The other major industry at Sloan, is finance.  Leveraging off of MIT¡¦s quant jock tradition and reputation, Sloan has gathered some of the best finance professors in the world.  Andrew Lo, Stewart Myers, Paul Asquith, Myron Scholes ¡V just some of the big names.  In many respects, MIT has taken over a role that was once held by Chicago ¡V as the place where the finance textbooks for all the other schools are written.   

One of the biggest problems that people have against Sloan is the facilities.  Compared to their cross-town rival and ally HBS, Sloan¡¦s facilities leave a great deal to be desired.  But as I¡¦ve noted in my travels, the one thing that really defines whether or not a school¡¦s facilities are good or not ¡V is whether it¡¦s new or not.  Essentially, the schools with the newest and most recently renovated buildings will have the nicest facilities.  The schools with the oldest buildings will have the worst.  Sloan does need a new building, and from what I have been hearing, it will get one soon in the next few years.

After the information session, we all had lunch with some current Sloan students.  Like virtually all other MBA programs, Sloan has adopted the cooperative, team-based culture focused on collaboration.  It was definitely interesting to talk to the students, as many of them offered insights that would not be obvious.  For one thing, they all agreed that the best things about MIT were the people, the relaxed atmosphere, the entrepreneurial spirit, and the flexibility.  There are a number of students who turned down HBS or other schools that are generally perceived to be better simply because of their desire to become entrepreneurs.  In terms of the flexibility, everyone mentioned that after the first fall, there are really no more required courses.  At that point, MIT students have the right to take classes throughout all of MIT, and even at HBS.  And Sloan students often remark about the change in attitude once you go to the HBS classes.  Suddenly, everyone is in khakis and dress shirts, there are no shorts, and people are more serious and less friendly.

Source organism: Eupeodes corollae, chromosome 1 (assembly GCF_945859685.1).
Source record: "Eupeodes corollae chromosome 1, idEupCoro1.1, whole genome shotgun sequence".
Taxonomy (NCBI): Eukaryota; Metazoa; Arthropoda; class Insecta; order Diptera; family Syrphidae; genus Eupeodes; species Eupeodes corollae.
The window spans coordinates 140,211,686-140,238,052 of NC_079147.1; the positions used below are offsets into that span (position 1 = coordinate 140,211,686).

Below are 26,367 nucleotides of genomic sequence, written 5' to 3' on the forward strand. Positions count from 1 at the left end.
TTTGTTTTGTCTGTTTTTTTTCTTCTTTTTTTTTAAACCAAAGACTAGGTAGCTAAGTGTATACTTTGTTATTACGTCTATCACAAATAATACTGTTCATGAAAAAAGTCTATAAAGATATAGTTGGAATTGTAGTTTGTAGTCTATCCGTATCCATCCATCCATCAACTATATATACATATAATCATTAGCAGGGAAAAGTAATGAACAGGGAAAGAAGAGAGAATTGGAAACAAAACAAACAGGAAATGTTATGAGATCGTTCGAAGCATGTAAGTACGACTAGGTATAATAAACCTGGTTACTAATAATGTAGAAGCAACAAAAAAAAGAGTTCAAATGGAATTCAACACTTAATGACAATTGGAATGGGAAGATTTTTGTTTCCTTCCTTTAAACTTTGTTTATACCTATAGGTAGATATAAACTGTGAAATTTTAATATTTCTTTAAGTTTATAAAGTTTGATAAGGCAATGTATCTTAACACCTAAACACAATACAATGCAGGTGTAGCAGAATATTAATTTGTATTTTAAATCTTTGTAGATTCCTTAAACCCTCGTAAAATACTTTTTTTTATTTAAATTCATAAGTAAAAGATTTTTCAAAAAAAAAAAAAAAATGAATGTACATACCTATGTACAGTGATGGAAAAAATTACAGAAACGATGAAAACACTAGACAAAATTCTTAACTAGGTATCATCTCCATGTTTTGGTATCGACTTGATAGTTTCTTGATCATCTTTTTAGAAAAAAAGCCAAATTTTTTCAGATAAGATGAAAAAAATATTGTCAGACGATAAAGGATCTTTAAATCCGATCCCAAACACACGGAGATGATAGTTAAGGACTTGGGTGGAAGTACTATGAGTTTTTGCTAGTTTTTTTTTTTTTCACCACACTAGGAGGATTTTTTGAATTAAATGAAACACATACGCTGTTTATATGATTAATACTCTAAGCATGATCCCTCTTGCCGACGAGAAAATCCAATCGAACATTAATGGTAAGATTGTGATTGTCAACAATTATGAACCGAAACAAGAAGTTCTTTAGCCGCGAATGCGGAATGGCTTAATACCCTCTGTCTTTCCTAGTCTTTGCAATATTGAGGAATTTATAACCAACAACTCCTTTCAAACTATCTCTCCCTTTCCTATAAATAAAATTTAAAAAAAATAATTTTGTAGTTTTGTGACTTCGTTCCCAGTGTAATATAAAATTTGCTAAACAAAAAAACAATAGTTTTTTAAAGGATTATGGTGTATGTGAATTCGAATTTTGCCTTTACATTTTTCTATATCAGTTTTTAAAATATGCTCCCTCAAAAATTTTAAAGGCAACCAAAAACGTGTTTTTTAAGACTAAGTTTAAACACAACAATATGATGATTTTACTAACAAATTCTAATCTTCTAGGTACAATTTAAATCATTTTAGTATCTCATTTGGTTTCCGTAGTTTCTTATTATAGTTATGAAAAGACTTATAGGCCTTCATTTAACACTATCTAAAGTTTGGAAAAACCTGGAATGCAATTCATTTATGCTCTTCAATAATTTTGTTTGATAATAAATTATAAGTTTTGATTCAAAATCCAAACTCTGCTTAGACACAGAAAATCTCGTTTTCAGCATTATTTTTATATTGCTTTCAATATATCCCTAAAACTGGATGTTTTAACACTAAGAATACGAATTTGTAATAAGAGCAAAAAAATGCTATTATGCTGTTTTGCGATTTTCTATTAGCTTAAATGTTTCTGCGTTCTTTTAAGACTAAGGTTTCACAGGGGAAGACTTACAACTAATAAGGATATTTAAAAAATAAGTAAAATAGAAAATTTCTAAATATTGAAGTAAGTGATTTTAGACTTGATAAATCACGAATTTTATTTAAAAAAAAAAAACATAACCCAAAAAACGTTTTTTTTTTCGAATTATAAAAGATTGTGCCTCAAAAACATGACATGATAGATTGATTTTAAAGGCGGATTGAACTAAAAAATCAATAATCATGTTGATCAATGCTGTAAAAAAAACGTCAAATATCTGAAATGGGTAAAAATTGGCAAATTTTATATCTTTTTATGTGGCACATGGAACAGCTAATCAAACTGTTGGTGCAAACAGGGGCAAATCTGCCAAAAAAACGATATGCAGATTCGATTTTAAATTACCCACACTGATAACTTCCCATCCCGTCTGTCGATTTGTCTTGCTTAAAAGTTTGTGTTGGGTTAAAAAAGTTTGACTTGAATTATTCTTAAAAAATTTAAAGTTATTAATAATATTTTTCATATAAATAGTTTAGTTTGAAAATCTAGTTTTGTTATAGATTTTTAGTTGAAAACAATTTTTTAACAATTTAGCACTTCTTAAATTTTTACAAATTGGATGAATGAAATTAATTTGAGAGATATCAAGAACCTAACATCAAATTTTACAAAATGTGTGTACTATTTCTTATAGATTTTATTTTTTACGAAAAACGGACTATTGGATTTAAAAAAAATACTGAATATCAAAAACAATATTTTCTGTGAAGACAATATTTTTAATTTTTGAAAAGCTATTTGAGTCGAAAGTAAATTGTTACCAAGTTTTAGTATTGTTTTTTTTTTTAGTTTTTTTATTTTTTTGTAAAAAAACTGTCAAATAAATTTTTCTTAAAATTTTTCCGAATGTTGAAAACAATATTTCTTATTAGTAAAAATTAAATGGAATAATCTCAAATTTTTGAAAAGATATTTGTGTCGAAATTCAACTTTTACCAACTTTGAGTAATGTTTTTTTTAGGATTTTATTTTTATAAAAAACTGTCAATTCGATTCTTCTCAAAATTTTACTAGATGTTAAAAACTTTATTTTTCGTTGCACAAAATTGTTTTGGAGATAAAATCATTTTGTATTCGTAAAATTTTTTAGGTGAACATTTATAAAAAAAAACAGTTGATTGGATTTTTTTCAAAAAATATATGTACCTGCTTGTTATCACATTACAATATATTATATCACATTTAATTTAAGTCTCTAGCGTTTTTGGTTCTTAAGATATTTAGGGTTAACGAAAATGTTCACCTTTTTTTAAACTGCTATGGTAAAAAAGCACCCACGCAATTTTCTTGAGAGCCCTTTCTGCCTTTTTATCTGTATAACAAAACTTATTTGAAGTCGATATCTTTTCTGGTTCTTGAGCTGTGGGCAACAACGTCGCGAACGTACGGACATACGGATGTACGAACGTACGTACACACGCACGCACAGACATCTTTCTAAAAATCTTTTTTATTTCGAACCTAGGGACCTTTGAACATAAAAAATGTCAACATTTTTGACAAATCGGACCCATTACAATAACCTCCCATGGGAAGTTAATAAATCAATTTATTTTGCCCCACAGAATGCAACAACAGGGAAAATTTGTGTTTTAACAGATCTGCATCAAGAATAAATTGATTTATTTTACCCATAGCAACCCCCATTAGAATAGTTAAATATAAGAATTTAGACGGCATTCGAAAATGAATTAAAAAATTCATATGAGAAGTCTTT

Now given the students¡¦ emphasis on the flexibility of Sloan, I had to ask about the tracks.  Wouldn¡¦t they force everyone into focusing on a path or two?  The answer from my student hosts was a definitive no.  The reason is that there is a self-managed track.  Apparently, the vast majority of Sloan¡¦s 350 or so students are not on a track.  They are mostly on self-managed tracks, and they take classes at places as disparate as the architecture school or HBS.  erhaps the strangest thing about the flexibility at Sloan is that even the Fall Core contains the option of two electives.  Certainly atypical.  I guess maybe mentioning the tracks in your application might not be the best thing to do . . .